By that time the XJ's cutting edge was entirely blunt and the car's image was more spiv than captain of industry. The decision to have George Cole's Arthur Daley drive multiple examples in Minder, most often the badge-engineered Daimler Double Six V12, was a spot-on bit of automotive casting that summed up its faded fortunes. As did starring roles in numerous 'eighties banger races.
The XJ was replaced, but in the least radical way possible. Work on the so-called XJ40 had begun in the early '70s, but it would be 1986 before it finally reached market, and although it sat on a new platform its design had been kept so close to the original that many struggled to tell the generations apart. The XJ40 also suffered from its own reliability issues, including a fault-prone electronic architecture that was woeful even by Jaguar's low standards. It enjoyed a good few years, especially in the UK where the base 2.9 version was carefully positioned as a rival to plusher versions of the Rover 800 and Ford Granada. But, once again, it was left on the shelf for too long, largely due to a lack of development funds. Spotting a pattern yet?
Ford had taken control of Jaguar in 1990, but engineering spend was slow in coming. Ford paid for what was essentially a very heavy facelift of the XJ40 - the X300 - launched in 1994. Uncle Henry then dug deeper to fund the creation of a new V8 engine, this going into the XJ in 1997 alongside another facelift, a fresh interior and another new model code - X308. The combination of bristly performance and substantially improved build quality boosted the XJ's fortunes and created several highlights; the supercharged 370hp XJR from this era tops my personal list of favourite XJs.
But the X308 was just a stop gap before Ford's cash could be put to better use. Development began on an entirely new XJ, one that would feature a radical, weight-saving aluminium structure and an unprecedented level of technology for the brand. A car, journalists were assured, that would put Jaguar right on top of the pile.
It didn't. The 2003 X350 was a hugely impressive piece of engineering, but it was also a pulled punch thanks to the faux-retro styling that entirely failed to sell how clever and different it was. Excessive nostalgia was a disease that ravaged much of the motor industry at the time, from the Chrysler PT Cruiser and 2002 Ford Thunderbird to the FWD Volkswagen Beetle, and the XJ was much less olde worlde than the S-Type that had preceded it. Yet it still felt unimaginative and undaring compared to the wider market, a half-step that lacked confidence or bravery. A senior executive later admitted the blame mostly lay on the decision of Ford management to believe U.S. focus groups who said they wanted to keep traditional XJ design above everything else.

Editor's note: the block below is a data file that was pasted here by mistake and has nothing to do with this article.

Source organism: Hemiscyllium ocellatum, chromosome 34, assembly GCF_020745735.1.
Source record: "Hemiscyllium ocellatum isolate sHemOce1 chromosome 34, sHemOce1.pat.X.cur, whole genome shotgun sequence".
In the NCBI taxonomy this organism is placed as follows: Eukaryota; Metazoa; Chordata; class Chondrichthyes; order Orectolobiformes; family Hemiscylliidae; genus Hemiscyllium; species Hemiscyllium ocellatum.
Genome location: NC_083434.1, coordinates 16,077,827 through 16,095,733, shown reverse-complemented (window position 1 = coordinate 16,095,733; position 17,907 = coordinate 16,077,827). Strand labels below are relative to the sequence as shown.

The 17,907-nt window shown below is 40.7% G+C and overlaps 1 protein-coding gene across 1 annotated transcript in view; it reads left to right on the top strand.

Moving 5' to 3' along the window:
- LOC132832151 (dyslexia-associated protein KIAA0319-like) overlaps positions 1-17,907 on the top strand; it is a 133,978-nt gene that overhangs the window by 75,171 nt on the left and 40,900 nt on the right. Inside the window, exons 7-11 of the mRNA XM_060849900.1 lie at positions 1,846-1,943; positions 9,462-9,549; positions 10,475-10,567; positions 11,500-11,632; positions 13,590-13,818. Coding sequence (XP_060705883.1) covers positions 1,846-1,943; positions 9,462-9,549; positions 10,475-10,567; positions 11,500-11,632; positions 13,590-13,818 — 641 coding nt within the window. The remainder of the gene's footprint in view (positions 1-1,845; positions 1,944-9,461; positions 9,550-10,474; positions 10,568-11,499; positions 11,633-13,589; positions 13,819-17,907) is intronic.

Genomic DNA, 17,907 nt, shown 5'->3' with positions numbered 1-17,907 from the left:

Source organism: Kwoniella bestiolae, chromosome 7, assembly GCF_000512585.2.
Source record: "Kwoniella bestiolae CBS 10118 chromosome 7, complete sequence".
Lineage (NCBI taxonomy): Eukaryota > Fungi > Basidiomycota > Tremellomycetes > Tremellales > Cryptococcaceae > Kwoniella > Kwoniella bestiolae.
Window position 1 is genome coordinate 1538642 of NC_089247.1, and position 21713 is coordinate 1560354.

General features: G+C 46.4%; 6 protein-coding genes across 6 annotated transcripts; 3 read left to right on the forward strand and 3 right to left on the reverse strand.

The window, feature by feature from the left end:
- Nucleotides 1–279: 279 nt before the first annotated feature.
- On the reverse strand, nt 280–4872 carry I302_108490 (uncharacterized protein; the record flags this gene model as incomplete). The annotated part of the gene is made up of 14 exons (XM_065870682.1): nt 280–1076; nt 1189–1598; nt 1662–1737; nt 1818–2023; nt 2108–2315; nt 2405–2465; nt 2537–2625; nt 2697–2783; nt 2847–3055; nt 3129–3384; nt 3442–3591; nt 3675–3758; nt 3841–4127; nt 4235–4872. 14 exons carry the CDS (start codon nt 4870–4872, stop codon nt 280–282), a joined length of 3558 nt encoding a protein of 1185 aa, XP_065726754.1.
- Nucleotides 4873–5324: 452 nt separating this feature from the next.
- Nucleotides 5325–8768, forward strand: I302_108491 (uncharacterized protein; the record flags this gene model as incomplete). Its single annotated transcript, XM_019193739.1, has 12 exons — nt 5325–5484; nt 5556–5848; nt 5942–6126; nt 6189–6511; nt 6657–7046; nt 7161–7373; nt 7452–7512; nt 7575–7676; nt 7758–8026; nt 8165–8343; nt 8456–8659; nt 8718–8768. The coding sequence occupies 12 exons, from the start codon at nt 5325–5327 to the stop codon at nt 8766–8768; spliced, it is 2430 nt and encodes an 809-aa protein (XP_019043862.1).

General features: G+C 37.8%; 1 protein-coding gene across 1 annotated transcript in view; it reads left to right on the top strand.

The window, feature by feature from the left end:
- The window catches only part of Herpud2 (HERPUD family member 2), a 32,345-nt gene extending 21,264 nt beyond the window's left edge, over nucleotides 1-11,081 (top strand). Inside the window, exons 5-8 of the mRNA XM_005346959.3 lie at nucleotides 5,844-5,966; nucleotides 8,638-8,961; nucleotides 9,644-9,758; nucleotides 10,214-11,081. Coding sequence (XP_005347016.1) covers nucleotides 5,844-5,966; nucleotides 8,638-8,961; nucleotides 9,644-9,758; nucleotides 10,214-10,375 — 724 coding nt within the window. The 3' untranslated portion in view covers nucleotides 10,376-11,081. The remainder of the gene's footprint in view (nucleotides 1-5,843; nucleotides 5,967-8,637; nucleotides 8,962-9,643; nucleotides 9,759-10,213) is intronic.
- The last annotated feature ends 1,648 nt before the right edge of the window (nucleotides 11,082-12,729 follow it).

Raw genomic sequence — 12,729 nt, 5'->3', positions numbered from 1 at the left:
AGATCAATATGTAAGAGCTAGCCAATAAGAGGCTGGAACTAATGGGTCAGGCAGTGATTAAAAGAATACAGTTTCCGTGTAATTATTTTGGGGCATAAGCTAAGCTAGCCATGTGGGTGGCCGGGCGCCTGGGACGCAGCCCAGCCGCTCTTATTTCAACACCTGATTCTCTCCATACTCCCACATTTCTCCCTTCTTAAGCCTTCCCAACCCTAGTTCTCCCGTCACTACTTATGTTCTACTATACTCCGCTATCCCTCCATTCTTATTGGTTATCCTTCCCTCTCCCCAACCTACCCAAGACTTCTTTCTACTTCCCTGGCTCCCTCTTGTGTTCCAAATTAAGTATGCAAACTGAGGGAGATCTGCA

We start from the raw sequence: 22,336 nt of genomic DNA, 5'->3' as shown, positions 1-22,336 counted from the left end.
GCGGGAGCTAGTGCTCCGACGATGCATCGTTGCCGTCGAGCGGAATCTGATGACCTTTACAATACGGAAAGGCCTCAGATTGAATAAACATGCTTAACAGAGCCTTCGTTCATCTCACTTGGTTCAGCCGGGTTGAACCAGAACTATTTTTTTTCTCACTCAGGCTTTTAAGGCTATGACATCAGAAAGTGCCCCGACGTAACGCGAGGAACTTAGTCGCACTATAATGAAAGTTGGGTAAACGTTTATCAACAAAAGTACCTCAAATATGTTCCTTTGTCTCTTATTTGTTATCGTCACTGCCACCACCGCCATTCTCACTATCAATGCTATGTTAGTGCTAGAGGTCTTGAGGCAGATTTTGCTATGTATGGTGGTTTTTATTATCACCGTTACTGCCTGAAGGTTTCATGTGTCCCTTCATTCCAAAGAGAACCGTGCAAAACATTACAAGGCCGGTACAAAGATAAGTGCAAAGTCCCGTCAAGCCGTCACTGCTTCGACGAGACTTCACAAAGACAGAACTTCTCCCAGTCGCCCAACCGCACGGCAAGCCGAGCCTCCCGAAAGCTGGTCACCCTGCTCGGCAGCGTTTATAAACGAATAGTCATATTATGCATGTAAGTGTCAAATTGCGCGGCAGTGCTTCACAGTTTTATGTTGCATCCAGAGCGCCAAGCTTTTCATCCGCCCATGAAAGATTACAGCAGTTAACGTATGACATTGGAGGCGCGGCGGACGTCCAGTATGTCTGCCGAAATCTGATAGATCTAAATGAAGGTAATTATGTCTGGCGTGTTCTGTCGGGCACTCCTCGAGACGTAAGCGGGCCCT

These groups had clearly lied, because the hugely expensive X350 was a sales dud almost everywhere, production soon falling to under 10,000 cars a year. Jaguar realised it had taken a wrong step and development had began on a replacement before Ford sold the company to Tata, one on which design director Ian Callum had much freer rein (having inherited the mostly finished X350 after the sudden death of previous design boss Geoff Lawson.
The X351 arrived just seven years after the X350 and was much more radical: handsome, daring and deliberately different. It didn't have the magical refinement of some of its waftier predecessors, and its adequate-for-2010 technology was soon starting to feel dated. It was an impressive renaissance and one of the most successful Jaguar XJs, due in large part to growing demand in China, which drove production to a peak of 20,000 cars a year. That was enough to make it Jag's second best seller for a time, behind only the XF. It was successful enough to persuade Tata to roll the dice again and sign off on the development of what should have been the electric XJ. But we know how that story ended.
Despite canning what should have been the next one, new era Jaguar may always choose to bring the XJ name back on one of its future EVs; we live in a world where the Ford Puma has made the transition from baby coupe to compact crossover. But even if that happens the break in the XJ lineage will deny any true link to the model family that played a bigger part in Jaguar's history than the E-Type did. The XJ deserved better than this quiet demise.